Alta: City of Northern Lights

Leaving Oslo behind, we caught a plane this morning to fly north into the Artic Circle. The earth is split into five major circles of latitude, and the Artic Circle is the most north of these. It received its name from the Greek word “ἀρκτικός” which translates to “near the bear; northern.” The term may also refer to either the constellation “Ursa Major” or “Ursa Minor,” which contains Polaris, the North Star.  

Credit: CIA World Factbook

 This polar region has mystified and beckoned to explorers for centuries; from the unique evolution of the local wildlife, to the giants of ice, and, the most mythical of all, the Northern Lights. It is for this reason that Tom and I have bundled up to brave the cold. It’s even expected to get as cold as ZERO degrees farenheit during our stay!

Alta is an idyllic city nestled further inland and east than other well-known Norwegian cities such as Tromso. While we could have chosen Tromso as our home-base for our hunt, we felt that it would have been too touristic in feel. Furthermore, based on our research, Alta’s geographic location makes it less prone to cloudy weather, as clear skies are a must. 

This is the reason why the first Northern Lights Observatory was built here in 1899 by Kristian Birkeland. It’s about a 3-hour hike up Mount Haldde and therefore inaccessible to visitors during the winter. We would have loved to see the lights at night from up there! 

 Since today was predominantly a travel day, we stopped by the city center to grab lunch before heading to the nearby Gargia to check in to our hotel. We knew we’d be renting a car for our hunt, so we opted to stay outside of town to save on lodging costs. Fortunately for me, Tom can drive a stick shift, a skill I have yet to learn! I had a Reindeer Wrap, and it was really yummy! 😄

After relaxing for a bit in our room, we ventured out for Day 1 of our hunt. We drove South-East for about 2-hours and steadily climbed up a mountain pass away from the city lights. Norwegian highways here have designated parking spots along the main thoroughfares making it easy and safe to stop between driving intervals to check the sky. The only time it was remotely scary was when one of the lots had deep snow, I was concerned that the car would get stuck and there would be no human-beings around to rescue us from our dire fate.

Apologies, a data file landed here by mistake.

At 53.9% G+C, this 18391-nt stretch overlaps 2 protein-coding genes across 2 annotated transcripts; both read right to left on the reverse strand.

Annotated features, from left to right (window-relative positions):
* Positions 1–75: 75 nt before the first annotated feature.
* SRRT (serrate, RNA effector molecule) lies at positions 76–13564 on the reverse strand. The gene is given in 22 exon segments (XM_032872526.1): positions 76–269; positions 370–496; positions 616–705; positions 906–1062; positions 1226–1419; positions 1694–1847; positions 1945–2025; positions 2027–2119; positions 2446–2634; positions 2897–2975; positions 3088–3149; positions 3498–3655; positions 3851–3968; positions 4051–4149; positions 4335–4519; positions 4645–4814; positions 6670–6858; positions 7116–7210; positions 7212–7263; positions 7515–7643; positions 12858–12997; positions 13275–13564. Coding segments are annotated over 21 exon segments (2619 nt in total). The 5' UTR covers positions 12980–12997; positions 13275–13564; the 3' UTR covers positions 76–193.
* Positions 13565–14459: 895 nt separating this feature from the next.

The skies ended up cloudier than predicted by the forecast, and since it was our first time out, we weren’t even entirely sure what we were looking for. There were some glimmers in the sky that I managed to capture with my Sony RXIII, but a lot of the lights were overshadowed by clouds. We were optimistic about our minor success and knew that we had 3 more nights of hunting ahead of us, so we headed home. 

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Travel: Waterfall Safari and Spices

A group of us woke up early today to embark on a day trip beyond the beaches. After all, there is only so much beach bummage that one can handle!

It took us about 2-hours by taxi to reach the the the small town of Kulem, a town located just outside the Bhagwan Mahaveer Sanctuary and Mollem National Park, a protected area located within the Western Ghats.

What I didn’t know at the time is that the Western Ghats are a UNESCO World Heritage Site, and said to be one of eight “hottest hotspots”of biological diversity in the world. The mountain range is home to 39 properties in total with locations in Kerala, Karnataka, Tamil Nadu, and Maharashtra.

From there, we hopped in a safari jeep for a 1-hr climb through the mountains up to the waterfalls.

As expected, the 4-wheel drive was more than needed as we climbed the mountain. We crossed over rocky terrain, small streams, and large pools of water at low points along the road. We parked and then there was a short hiking path to the base of the falls.

Dudhsagar Falls is one of India’s largest waterfalls with a peak height of 1017 ft. It sits on the border of Goa and Karnataka, and is a four-tiered waterfall. Its name can be translated to “Sea of Milk” because the monsoon rains transform the entire rock face into a jaw-dropping force of water. Unfortunately the monsoon season is from July to September, so we were just catching the remnants of water left behind.

I wasn’t aware that we were allowed to swim in the pool. Fortunately Tané had a spare bikini top and I decided to sacrifice my underwear for the cause. (I ended up having to ride home commando, wet panties in a pair of jean shorts is never a good idea.)

It was definitely an experience being able to lay our backs against the rock face and feel the pounding of the water run across our heads and shoulders.

We then swam back to the rocks, dried off, and had a quick photo-op before heading to take the jeep back down the mountain. After we hopped in the taxi, it was on to our next stop for the day.